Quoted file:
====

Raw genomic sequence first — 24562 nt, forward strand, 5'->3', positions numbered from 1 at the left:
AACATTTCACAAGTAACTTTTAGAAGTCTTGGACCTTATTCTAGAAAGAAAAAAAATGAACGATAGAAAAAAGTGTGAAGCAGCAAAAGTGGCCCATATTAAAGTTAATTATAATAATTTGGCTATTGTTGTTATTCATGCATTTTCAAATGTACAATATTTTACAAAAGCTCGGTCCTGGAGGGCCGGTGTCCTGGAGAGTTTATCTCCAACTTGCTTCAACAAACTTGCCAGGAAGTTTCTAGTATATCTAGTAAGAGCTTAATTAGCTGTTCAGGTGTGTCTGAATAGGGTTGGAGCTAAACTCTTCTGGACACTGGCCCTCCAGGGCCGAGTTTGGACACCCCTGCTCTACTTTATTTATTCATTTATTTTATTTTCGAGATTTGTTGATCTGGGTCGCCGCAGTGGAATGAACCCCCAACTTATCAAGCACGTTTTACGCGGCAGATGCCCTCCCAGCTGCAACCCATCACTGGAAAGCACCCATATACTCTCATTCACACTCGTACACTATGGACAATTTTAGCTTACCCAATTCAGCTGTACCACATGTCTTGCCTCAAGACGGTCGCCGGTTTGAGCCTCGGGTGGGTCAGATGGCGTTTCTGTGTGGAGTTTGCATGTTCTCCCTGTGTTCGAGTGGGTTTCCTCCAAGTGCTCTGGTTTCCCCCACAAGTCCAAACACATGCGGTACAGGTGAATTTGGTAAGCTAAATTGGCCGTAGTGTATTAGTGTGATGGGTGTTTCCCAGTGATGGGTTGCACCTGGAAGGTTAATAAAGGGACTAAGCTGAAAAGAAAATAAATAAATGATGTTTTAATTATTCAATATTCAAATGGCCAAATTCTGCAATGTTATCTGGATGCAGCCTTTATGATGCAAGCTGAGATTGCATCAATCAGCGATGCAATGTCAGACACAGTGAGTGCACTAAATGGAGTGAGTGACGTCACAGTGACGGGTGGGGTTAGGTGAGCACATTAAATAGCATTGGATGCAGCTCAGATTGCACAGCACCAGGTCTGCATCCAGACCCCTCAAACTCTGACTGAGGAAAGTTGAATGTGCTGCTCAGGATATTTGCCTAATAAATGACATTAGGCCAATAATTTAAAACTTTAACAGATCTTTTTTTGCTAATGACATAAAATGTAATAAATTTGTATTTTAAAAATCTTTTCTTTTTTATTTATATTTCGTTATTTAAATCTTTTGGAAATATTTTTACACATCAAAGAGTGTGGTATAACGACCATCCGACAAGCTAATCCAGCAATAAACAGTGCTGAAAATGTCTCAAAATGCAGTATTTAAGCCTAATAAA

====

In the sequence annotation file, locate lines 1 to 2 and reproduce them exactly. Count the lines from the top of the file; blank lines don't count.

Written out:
Raw genomic sequence first — 24562 nt, forward strand, 5'->3', positions numbered from 1 at the left:
AACATTTCACAAGTAACTTTTAGAAGTCTTGGACCTTATTCTAGAAAGAAAAAAAATGAACGATAGAAAAAAGTGTGAAGCAGCAAAAGTGGCCCATATTAAAGTTAATTATAATAATTTGGCTATTGTTGTTATTCATGCATTTTCAAATGTACAATATTTTACAAAAGCTCGGTCCTGGAGGGCCGGTGTCCTGGAGAGTTTATCTCCAACTTGCTTCAACAAACTTGCCAGGAAGTTTCTAGTATATCTAGTAAGAGCTTAATTAGCTGTTCAGGTGTGTCTGAATAGGGTTGGAGCTAAACTCTTCTGGACACTGGCCCTCCAGGGCCGAGTTTGGACACCCCTGCTCTACTTTATTTATTCATTTATTTTATTTTCGAGATTTGTTGATCTGGGTCGCCGCAGTGGAATGAACCCCCAACTTATCAAGCACGTTTTACGCGGCAGATGCCCTCCCAGCTGCAACCCATCACTGGAAAGCACCCATATACTCTCATTCACACTCGTACACTATGGACAATTTTAGCTTACCCAATTCAGCTGTACCACATGTCTTGCCTCAAGACGGTCGCCGGTTTGAGCCTCGGGTGGGTCAGATGGCGTTTCTGTGTGGAGTTTGCATGTTCTCCCTGTGTTCGAGTGGGTTTCCTCCAAGTGCTCTGGTTTCCCCCACAAGTCCAAACACATGCGGTACAGGTGAATTTGGTAAGCTAAATTGGCCGTAGTGTATTAGTGTGATGGGTGTTTCCCAGTGATGGGTTGCACCTGGAAGGTTAATAAAGGGACTAAGCTGAAAAGAAAATAAATAAATGATGTTTTAATTATTCAATATTCAAATGGCCAAATTCTGCAATGTTATCTGGATGCAGCCTTTATGATGCAAGCTGAGATTGCATCAATCAGCGATGCAATGTCAGACACAGTGAGTGCACTAAATGGAGTGAGTGACGTCACAGTGACGGGTGGGGTTAGGTGAGCACATTAAATAGCATTGGATGCAGCTCAGATTGCACAGCACCAGGTCTGCATCCAGACCCCTCAAACTCTGACTGAGGAAAGTTGAATGTGCTGCTCAGGATATTTGCCTAATAAATGACATTAGGCCAATAATTTAAAACTTTAACAGATCTTTTTTTGCTAATGACATAAAATGTAATAAATTTGTATTTTAAAAATCTTTTCTTTTTTATTTATATTTCGTTATTTAAATCTTTTGGAAATATTTTTACACATCAAAGAGTGTGGTATAACGACCATCCGACAAGCTAATCCAGCAATAAACAGTGCTGAAAATGTCTCAAAATGCAGTATTTAAGCCTAATAAA